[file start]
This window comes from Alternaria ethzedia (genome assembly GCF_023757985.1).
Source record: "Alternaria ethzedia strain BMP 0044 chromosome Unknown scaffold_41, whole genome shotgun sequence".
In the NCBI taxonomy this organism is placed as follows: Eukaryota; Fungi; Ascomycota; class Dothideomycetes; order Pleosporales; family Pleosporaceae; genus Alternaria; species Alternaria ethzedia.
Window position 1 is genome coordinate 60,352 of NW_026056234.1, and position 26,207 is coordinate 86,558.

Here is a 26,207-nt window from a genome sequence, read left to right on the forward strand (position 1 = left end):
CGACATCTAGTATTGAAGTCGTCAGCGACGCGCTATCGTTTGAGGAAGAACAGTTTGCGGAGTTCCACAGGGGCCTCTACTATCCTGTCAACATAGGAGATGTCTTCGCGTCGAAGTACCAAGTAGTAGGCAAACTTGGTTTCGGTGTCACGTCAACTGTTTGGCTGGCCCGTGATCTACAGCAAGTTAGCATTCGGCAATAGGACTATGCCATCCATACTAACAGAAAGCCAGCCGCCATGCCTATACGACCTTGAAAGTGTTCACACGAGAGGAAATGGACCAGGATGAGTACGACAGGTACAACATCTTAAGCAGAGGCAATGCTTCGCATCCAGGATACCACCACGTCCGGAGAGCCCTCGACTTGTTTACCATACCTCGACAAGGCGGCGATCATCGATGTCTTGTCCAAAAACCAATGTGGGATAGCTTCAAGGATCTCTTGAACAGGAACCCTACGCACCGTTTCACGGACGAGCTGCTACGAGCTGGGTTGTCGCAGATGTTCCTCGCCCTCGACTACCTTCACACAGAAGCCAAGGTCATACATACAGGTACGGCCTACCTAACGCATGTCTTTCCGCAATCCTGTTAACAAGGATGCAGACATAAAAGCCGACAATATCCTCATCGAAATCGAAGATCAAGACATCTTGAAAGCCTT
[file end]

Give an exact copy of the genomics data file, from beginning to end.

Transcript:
This window comes from Alternaria ethzedia (genome assembly GCF_023757985.1).
Source record: "Alternaria ethzedia strain BMP 0044 chromosome Unknown scaffold_41, whole genome shotgun sequence".
In the NCBI taxonomy this organism is placed as follows: Eukaryota; Fungi; Ascomycota; class Dothideomycetes; order Pleosporales; family Pleosporaceae; genus Alternaria; species Alternaria ethzedia.
Window position 1 is genome coordinate 60,352 of NW_026056234.1, and position 26,207 is coordinate 86,558.

Here is a 26,207-nt window from a genome sequence, read left to right on the forward strand (position 1 = left end):
CGACATCTAGTATTGAAGTCGTCAGCGACGCGCTATCGTTTGAGGAAGAACAGTTTGCGGAGTTCCACAGGGGCCTCTACTATCCTGTCAACATAGGAGATGTCTTCGCGTCGAAGTACCAAGTAGTAGGCAAACTTGGTTTCGGTGTCACGTCAACTGTTTGGCTGGCCCGTGATCTACAGCAAGTTAGCATTCGGCAATAGGACTATGCCATCCATACTAACAGAAAGCCAGCCGCCATGCCTATACGACCTTGAAAGTGTTCACACGAGAGGAAATGGACCAGGATGAGTACGACAGGTACAACATCTTAAGCAGAGGCAATGCTTCGCATCCAGGATACCACCACGTCCGGAGAGCCCTCGACTTGTTTACCATACCTCGACAAGGCGGCGATCATCGATGTCTTGTCCAAAAACCAATGTGGGATAGCTTCAAGGATCTCTTGAACAGGAACCCTACGCACCGTTTCACGGACGAGCTGCTACGAGCTGGGTTGTCGCAGATGTTCCTCGCCCTCGACTACCTTCACACAGAAGCCAAGGTCATACATACAGGTACGGCCTACCTAACGCATGTCTTTCCGCAATCCTGTTAACAAGGATGCAGACATAAAAGCCGACAATATCCTCATCGAAATCGAAGATCAAGACATCTTGAAAGCCTT